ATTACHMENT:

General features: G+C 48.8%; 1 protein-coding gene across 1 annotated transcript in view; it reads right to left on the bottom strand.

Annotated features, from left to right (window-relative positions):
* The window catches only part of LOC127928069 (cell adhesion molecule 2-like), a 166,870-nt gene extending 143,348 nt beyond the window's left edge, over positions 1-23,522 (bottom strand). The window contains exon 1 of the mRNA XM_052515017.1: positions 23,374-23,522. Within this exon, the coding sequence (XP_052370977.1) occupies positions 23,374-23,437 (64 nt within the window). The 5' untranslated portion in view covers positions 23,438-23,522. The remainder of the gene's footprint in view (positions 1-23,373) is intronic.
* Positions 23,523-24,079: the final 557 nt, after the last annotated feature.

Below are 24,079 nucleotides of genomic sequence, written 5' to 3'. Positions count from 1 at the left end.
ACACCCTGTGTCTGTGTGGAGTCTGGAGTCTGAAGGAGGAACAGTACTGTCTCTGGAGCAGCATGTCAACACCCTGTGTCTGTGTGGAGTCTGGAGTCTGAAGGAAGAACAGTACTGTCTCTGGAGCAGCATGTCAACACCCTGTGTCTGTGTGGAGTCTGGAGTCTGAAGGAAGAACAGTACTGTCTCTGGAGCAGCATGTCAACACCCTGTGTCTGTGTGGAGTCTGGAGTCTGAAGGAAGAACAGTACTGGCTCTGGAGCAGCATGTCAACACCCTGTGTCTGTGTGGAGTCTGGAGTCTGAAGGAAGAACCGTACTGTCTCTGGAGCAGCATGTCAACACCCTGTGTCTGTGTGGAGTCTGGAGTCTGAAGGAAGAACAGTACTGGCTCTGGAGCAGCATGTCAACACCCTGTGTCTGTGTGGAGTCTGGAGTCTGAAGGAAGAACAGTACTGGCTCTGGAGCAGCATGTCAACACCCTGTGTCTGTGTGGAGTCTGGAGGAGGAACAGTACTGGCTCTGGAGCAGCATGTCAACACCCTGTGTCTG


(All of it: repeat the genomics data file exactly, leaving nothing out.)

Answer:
General features: G+C 48.8%; 1 protein-coding gene across 1 annotated transcript in view; it reads right to left on the bottom strand.

Annotated features, from left to right (window-relative positions):
* The window catches only part of LOC127928069 (cell adhesion molecule 2-like), a 166,870-nt gene extending 143,348 nt beyond the window's left edge, over positions 1-23,522 (bottom strand). The window contains exon 1 of the mRNA XM_052515017.1: positions 23,374-23,522. Within this exon, the coding sequence (XP_052370977.1) occupies positions 23,374-23,437 (64 nt within the window). The 5' untranslated portion in view covers positions 23,438-23,522. The remainder of the gene's footprint in view (positions 1-23,373) is intronic.
* Positions 23,523-24,079: the final 557 nt, after the last annotated feature.

Below are 24,079 nucleotides of genomic sequence, written 5' to 3'. Positions count from 1 at the left end.
ACACCCTGTGTCTGTGTGGAGTCTGGAGTCTGAAGGAGGAACAGTACTGTCTCTGGAGCAGCATGTCAACACCCTGTGTCTGTGTGGAGTCTGGAGTCTGAAGGAAGAACAGTACTGTCTCTGGAGCAGCATGTCAACACCCTGTGTCTGTGTGGAGTCTGGAGTCTGAAGGAAGAACAGTACTGTCTCTGGAGCAGCATGTCAACACCCTGTGTCTGTGTGGAGTCTGGAGTCTGAAGGAAGAACAGTACTGGCTCTGGAGCAGCATGTCAACACCCTGTGTCTGTGTGGAGTCTGGAGTCTGAAGGAAGAACCGTACTGTCTCTGGAGCAGCATGTCAACACCCTGTGTCTGTGTGGAGTCTGGAGTCTGAAGGAAGAACAGTACTGGCTCTGGAGCAGCATGTCAACACCCTGTGTCTGTGTGGAGTCTGGAGTCTGAAGGAAGAACAGTACTGGCTCTGGAGCAGCATGTCAACACCCTGTGTCTGTGTGGAGTCTGGAGGAGGAACAGTACTGGCTCTGGAGCAGCATGTCAACACCCTGTGTCTG